SHORT HISTORY OF THE CHOIR

 

“There is not any Musicke of instruments whatsoever, comparable to that which is made of the voices of men, where the voices are good, and the same well sorted and ordered.”  This quotation is from William Byrd in his “Psalms, Sonets and Songs of Sadness and Piety” published in 1588.  This is still true today when listening to the unique sound of male voices in concert.  These words were in the opening of the first history of Felling Choir by one of its great conductors, Norman Williams, from Stanley, County Durham.

 

On the 28th September 1919 the choir of Holly Hill Wesleyan Methodist Church, Felling was performing the Cantata “Daughter of Moab” by Isaac Andrew.  The conductor, Bob Gibbon, was so impressed with the ten men singing that he suggested that they should continue to sing together.  Thus was born the “Felling Wesleyan Male Voice Party”.

 

The choir grew in strength and numbers and gave its first performance in February 1920 at a concert in aid of Sunday School funds.  They sang two numbers, “The Owl and the Pussycat” and “My old friend Joe”.  At a special meeting in April 1920, with 19 members present, the name was changed to the “Orpheus Male Voice Choir” and finally on the 15th October the name “Felling Male Voice Choir” was adopted.  The first secretary was Ted Harrison who held the position until he retired in 1959 due to ill health.  He continued singing in the baritone line until he died in 1964.

 

The choir continued to grow in numbers and competed in many music festivals around the country.  The most popular competition was held in Blackpool in the autumn, usually the week after the “illuminations”.  This was the contest which brought together the finest choirs in Great Britain in fierce competition.  Felling were successful many times during their visits to Blackpool.  One year which stands out was when the choir won first prize with the test piece “The Fighting Temeraire”. What was most memorable about this performance was that the choir had won this competition fifty years previous and had five of the original men singing who were in that choir.  They were given a special mention on the stage and later on their return home, a special spot on the local TV news programmes.  The highlight of the choir’s contest achievements was in 1951 when against competition from all over the UK the choir won the “Festival of Britain Trophy”.  This was against fourteen choirs in the Festival Hall.  The skill of the conductor, Tom Mearis, was demonstrated not only in the wonderful singing of the choir, but his excellent ear for music.  When the official accompanist gave the choir the wrong starting note on the piano, Tom asked for it again, “but the correct one this time”.  All his years as a piano tuner had paid off on this occasion.  The adjudicators remarks were full of praise for the choir.  Ernest Bullock on his own composition said “I shall not again hear it sung like that”.  Dr. Herbert Howells – “One listened in admiration and ceased one’s scribbling”.  The trophy has a place of honour in the Gateshead Mayor’s Parlour to this day.  Other trophies won over the years are:  The Cork International Festival, BBC Choir of the Year, North of England Festival and over one hundred first prizes at many other festivals.  The choir competed at Llangollen many times, were finalists at the Albert Hall in the Sainsbury’s Choir of the Year.  The choir were also guests on a number of occasions of the 1000 male voice concerts at the Albert Hall. Other venues have included singing in Cathedrals all around Britain.  There have been twelve conductors over the last ninety-five years of the choir.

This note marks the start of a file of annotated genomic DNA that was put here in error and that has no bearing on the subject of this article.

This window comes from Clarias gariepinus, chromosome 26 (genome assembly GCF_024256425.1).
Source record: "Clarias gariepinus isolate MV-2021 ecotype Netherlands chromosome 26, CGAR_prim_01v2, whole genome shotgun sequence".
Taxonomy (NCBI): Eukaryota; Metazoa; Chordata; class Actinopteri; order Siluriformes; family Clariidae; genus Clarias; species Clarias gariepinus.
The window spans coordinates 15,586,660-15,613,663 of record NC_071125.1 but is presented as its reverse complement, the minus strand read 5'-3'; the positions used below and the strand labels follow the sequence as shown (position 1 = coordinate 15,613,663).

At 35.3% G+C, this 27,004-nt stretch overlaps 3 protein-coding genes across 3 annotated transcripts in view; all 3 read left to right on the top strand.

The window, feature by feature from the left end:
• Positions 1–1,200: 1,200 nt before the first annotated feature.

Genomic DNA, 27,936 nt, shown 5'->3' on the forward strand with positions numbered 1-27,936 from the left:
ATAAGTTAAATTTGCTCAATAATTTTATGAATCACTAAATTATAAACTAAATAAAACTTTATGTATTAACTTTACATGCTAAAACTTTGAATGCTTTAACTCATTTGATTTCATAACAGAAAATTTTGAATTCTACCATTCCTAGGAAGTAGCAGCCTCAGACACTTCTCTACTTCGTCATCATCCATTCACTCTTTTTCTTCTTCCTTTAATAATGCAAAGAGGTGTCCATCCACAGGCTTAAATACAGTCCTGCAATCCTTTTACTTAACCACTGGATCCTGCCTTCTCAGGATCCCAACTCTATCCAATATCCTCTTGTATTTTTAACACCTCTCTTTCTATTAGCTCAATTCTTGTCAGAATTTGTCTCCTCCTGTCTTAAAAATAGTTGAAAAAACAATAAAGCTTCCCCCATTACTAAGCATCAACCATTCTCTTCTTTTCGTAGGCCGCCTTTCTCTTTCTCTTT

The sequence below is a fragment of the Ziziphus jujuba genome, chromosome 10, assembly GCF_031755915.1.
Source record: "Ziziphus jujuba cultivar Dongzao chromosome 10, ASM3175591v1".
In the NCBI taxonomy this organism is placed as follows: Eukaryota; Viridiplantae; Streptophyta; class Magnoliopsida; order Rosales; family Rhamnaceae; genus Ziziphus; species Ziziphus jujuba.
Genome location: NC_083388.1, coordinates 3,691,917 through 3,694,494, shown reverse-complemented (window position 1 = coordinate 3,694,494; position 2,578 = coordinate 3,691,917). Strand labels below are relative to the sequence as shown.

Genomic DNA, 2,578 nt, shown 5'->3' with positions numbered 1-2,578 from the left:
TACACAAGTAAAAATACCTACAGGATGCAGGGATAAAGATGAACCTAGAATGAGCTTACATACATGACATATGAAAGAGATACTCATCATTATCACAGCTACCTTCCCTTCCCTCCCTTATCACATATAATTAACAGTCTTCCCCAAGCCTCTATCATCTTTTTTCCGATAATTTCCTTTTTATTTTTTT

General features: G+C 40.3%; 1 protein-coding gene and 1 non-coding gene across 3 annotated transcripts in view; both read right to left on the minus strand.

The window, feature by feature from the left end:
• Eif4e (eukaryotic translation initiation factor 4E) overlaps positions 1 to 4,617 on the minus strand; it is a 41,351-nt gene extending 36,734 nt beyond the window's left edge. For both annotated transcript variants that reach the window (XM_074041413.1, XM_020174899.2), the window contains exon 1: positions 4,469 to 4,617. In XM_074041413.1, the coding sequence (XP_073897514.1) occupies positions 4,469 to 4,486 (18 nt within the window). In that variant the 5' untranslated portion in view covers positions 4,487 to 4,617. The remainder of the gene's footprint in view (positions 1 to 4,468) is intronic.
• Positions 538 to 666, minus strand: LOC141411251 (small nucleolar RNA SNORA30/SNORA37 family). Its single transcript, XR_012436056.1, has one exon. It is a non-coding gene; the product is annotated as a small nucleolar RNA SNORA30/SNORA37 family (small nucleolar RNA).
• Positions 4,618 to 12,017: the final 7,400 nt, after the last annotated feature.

As well as male voice choirs from all over the UK, the choir has many overseas contacts including: Montreal Male Voice Choir, The Metropolitan choir of New South Wales, the MGV Harmonie of Lindenholzhausen, The Stoerbelt choir from Korsor and the Assen Male Voice choir.  There are also many contacts with choirs from all over the British Isles, including some excellent mixed, ladies and young peoples choirs, too numerous to mention.  The choir has shared the stage with some of the top names in music and guests have included Owen Brannigan, Sir Thomas Allen, Stuart Burrows, Marian Nowacowski (Polish Bass) and John Holmes.  The choir has performed with the Royal Northern Sinfonia Orchestra and many of the top brass ensembles in the country including Jimmy Shepherd’s J&S band and Harry Mortimer with “Men O’Brass”.

 

Present membership includes men from the manufacturing and professional ranks i.e. doctors, nurses, chief engineers, railway engineers, miners, ministers of religion and teachers in our ranks over the years.  One or two stand out such as John Richardson who was the draughtsman for the engineer “Frank Whittle” who designed the Jet Engine and another who was chief draughtsman for the shipyard that produced the aircraft carrier “Ark Royal”.  The things that bound them together was the love of the wonderful sound of male voices in harmony together with a feeling of friendliness which has always been our aim to cultivate.  The wonderful social atmosphere overshadows divisions of other interests in the quest for a perfect sound which pleases ourselves and the listener.

 

Today the choir sing at many events such as concerts, charity concerts, social events and weddings.

 

A warm welcome is always given to visitors and men with a love of singing together.

Chorister's Loose Teeth